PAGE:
Fed delivers surprise rate cut to combat coronavirus risk

In its most aggressive move since the financial crisis -

The Federal Reserve Tuesday slashed its benchmark rate by one-half a percentage point.

The emergency measure is designed to shield the world's largest economy from the impact of the spreading coronavirus.

Federal Reserve chairman Jerome Powell said the fundamentals of the U.S economy remain strong but the coronavirus outbreak is an emerging threat.


"The virus and the measures being taken to contain it will surely weigh on economic activity both here and abroad for some time. We're beginning to see the effects on the tourism and travel and the tourism industries and we're hearing concerns from industries that rely on global supply chains. Against this background the committee judged the risks to the economic outlook have changed materially. In response, we have eased the stance of monetary policy to provide some more support to the economy.

That support came in the way of a half percentage point cut in the Fed's key lending rate to a target range of 1.00 percent to 1.25 percent...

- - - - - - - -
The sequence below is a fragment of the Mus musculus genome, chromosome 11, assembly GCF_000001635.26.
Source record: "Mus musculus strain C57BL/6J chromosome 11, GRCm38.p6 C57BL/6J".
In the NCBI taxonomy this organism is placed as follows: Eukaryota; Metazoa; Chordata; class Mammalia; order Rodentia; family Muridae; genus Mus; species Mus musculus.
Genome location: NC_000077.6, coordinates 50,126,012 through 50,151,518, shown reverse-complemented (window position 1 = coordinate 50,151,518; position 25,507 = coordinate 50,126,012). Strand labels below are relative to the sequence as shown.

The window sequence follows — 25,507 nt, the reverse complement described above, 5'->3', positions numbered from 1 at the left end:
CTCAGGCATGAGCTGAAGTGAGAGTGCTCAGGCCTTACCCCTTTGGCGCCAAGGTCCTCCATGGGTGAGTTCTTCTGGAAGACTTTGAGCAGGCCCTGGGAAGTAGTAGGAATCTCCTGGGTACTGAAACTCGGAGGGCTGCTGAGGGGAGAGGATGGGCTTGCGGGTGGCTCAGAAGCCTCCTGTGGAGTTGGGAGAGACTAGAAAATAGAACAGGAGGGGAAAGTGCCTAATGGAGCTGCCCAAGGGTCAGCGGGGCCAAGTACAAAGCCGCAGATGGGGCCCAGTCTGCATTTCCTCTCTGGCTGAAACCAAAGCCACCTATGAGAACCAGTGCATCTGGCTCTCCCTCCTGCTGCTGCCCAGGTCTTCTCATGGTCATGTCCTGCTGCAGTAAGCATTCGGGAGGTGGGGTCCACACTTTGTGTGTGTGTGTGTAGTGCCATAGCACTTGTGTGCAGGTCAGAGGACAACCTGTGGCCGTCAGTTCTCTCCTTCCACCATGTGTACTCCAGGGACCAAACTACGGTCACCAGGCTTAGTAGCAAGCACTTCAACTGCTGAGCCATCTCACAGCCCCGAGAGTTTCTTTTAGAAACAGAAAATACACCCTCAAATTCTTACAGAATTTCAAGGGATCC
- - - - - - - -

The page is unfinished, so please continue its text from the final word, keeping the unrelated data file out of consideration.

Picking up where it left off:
The decision was unanimous among policymakers.

The Fed's unusual move to cut interest rates before the next scheduled policy meeting in mid-March reflects the urgency with which the Fed feels it needs to act in order to prevent the possibility of a global recession.

The aggressive move nonetheless failed to impress President Trump, who shortly after called on Powell and the Fed to cut rates even more.


"The Federal Reserve cut rates today, finally. Finally. Finally. Do it more. Do it a little bit more. So the Fed rate is too high. It's very simple: it's too high."

But some on Wall Street remain skeptical a rate cut is the remedy needed to deal with the financial damage and supply chain disruptions caused by the coronavirus outbreak.

To that, Powell had this to say:


"We do recognize that a rate will not reduce the rate of infection, it won't fix a broken supply chain, We get that. We don't think we have all the answers, but we do believe that our action will provide a meaningful boost to the economy."

Investors had been clamoring for the Fed to take action - after stocks suffered their worst losses in over a decade last week and then rebounded sharply on Monday on hopes the Fed would deliver.

But there was no follow through Tuesday - stocks dropped after the Fed's surprise cut and bond yields tumbled to more record lows - a possible sign investors don't think this Fed move will be enough.